"I could never sustain the rallies or get her to back off," Navratilova said. "She was eating up everything."

At 2-1, Seles won 20 of the next 23 points to win the first set and take a 1-0 edge in the second. Then at 2-1, Seles dropped just five points in taking the next four games to close out the match.

"I played very well but not as great as I can play," Seles said. "I played constant and that was the key today."
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Old Sep 2nd, 2002, 11:46 AM   #13
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The Seles juggernaut rolled on as she stopped Graf in Berlin

Seles Shatters Graf's Streak at 66, Wins 5th Title in Row
Washington, D.C.; May 21, 1990;

Monica Seles ended Steffi Graf's 66-match winning streak today, capturing the German Open, 6-4, 6-3, and extending her own streaks to five tournaments and 24 matches.

"I was so far away from playing my best tennis, it was difficult to get into it," Graf said. "If I play like that I can't expect to win."

Top-ranked Graf hadn't lost since June 10, when Arantxa Sanchez Vicario beat her in the French Open final.

Her winning streak is the second longest in the modern era of women's tennis. Martina Navratilova won 74 straight in 1984.

Seles, ranked third, lost the first two games before breaking Graf's serve twice for a 4-2 lead, and never was headed.

"This is just one match," said Seles. "I'm just happy that I'm playing well."

Asked what she planned to do with her $100,000 winner's check, 16-year-old Seles said: "Maybe after the French Open {which begins May 28} I'll buy a car. I'm the only one of the top players who doesn't have a car. My taste is a little exotic-I'd like a Lamborghini, but I'll settle for a red BMW."

It was Seles' first victory over Graf after three losses, the most recent in Brighton, England, seven months ago.

Seles, who routed No. 2 Navratilova, 6-1, 6-1, for the Italian Open title last week, said she has gained a lot of confidence in recent months.

"I'm much more experienced now and I wasn't afraid of Graf as much as before," she said.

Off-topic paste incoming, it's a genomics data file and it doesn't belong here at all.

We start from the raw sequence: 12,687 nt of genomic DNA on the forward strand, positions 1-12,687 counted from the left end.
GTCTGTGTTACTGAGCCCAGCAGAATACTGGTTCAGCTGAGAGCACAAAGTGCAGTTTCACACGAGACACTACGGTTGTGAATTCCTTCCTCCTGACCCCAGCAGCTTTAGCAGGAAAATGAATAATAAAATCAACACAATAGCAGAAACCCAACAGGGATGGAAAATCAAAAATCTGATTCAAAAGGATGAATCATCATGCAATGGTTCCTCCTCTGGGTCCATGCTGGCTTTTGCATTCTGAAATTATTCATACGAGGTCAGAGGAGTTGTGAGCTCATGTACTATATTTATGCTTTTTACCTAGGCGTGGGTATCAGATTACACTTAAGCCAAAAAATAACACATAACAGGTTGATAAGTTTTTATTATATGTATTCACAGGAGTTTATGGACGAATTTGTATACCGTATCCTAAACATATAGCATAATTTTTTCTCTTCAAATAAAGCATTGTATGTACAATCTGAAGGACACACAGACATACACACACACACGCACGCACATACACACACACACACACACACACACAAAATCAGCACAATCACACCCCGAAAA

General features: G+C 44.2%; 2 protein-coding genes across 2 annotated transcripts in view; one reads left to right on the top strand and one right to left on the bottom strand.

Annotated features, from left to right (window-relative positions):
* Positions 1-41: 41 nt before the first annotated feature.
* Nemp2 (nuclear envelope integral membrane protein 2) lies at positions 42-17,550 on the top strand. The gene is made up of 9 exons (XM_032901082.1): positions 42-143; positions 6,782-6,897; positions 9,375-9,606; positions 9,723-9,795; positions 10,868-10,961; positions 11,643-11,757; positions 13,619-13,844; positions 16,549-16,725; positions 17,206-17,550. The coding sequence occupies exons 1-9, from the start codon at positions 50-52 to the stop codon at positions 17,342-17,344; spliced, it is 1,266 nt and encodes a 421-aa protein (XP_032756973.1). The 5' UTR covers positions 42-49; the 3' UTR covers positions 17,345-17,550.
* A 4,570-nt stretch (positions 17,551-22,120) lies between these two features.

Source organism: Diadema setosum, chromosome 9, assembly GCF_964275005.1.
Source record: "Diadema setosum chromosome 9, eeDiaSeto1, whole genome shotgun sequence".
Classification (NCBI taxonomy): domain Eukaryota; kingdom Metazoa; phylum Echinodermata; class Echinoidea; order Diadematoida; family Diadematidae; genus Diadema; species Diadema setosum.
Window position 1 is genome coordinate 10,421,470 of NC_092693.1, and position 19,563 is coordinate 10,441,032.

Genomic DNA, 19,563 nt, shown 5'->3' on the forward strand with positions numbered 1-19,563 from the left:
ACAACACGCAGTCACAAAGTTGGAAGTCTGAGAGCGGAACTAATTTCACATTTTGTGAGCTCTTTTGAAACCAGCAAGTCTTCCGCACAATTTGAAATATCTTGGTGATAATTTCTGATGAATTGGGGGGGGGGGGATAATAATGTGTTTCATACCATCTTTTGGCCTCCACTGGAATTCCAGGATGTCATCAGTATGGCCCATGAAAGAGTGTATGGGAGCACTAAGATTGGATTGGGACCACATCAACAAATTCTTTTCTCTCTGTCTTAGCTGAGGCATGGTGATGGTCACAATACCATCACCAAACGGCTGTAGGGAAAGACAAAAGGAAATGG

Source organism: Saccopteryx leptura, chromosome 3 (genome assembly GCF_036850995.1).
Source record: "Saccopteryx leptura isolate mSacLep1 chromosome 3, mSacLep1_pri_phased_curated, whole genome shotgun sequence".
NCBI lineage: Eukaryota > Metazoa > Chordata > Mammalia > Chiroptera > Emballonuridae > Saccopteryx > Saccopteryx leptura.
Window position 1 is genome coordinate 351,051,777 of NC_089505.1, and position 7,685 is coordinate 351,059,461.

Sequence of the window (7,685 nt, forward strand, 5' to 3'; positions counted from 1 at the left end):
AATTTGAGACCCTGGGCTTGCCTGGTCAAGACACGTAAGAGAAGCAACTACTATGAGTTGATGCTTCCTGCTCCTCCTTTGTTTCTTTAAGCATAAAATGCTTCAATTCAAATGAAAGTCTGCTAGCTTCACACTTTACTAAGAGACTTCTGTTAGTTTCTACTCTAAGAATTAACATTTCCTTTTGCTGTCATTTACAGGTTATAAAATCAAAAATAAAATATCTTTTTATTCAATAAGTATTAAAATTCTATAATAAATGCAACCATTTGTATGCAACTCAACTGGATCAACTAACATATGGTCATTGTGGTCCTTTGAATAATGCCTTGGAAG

At 4-2 in the first set, Graf hit a forehand long on the first point of the sevent game and showed her frustration by slamming a ball into the net.

The West German recovered to win the game, but Seles never let up.

After both held serve for 5-4, Seles, the Yugoslav had three set points on Graf's serve.

Graf saved the first with a forehand winner and Seles squandered the second with a backhand wide. But Seles converted the third, connecting on a blistering, forehand winner.

Seles jumped to a 2-0 lead in the second set, breaking Graf's serve in the second game.

Graf broke right back, but was broken twice more, including the final game, when she hit a forehand long on match point.

A smiling Seles held her arms high in celebration, and the stunned, Graf-partisan crowd stood and applauded as the players shook hands.
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Old Sep 5th, 2002, 09:55 PM   #14
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Just a small contribution to this thread (among the adults): The year 1999 was the real changing of the guard, to the current era. Several players had breakthroughs of one kind or another at Wimbledon that year, and were big stars: Dokic, Stevenson + Lucic all did really well, although Lucic hasn't done much since, and only Dokic has had some big tournament wins. This was when the story came out, that Julius Erving, the basketball great, was really Stevenson's father, married to someone else, then as now. Erving immediately admitted responsibility, never denied fatherhood of her, said it was wrong, and, it turned out, had been supporting her financially all these years. It shouldn't have happened, but now that it did, Erving showed true class, as always.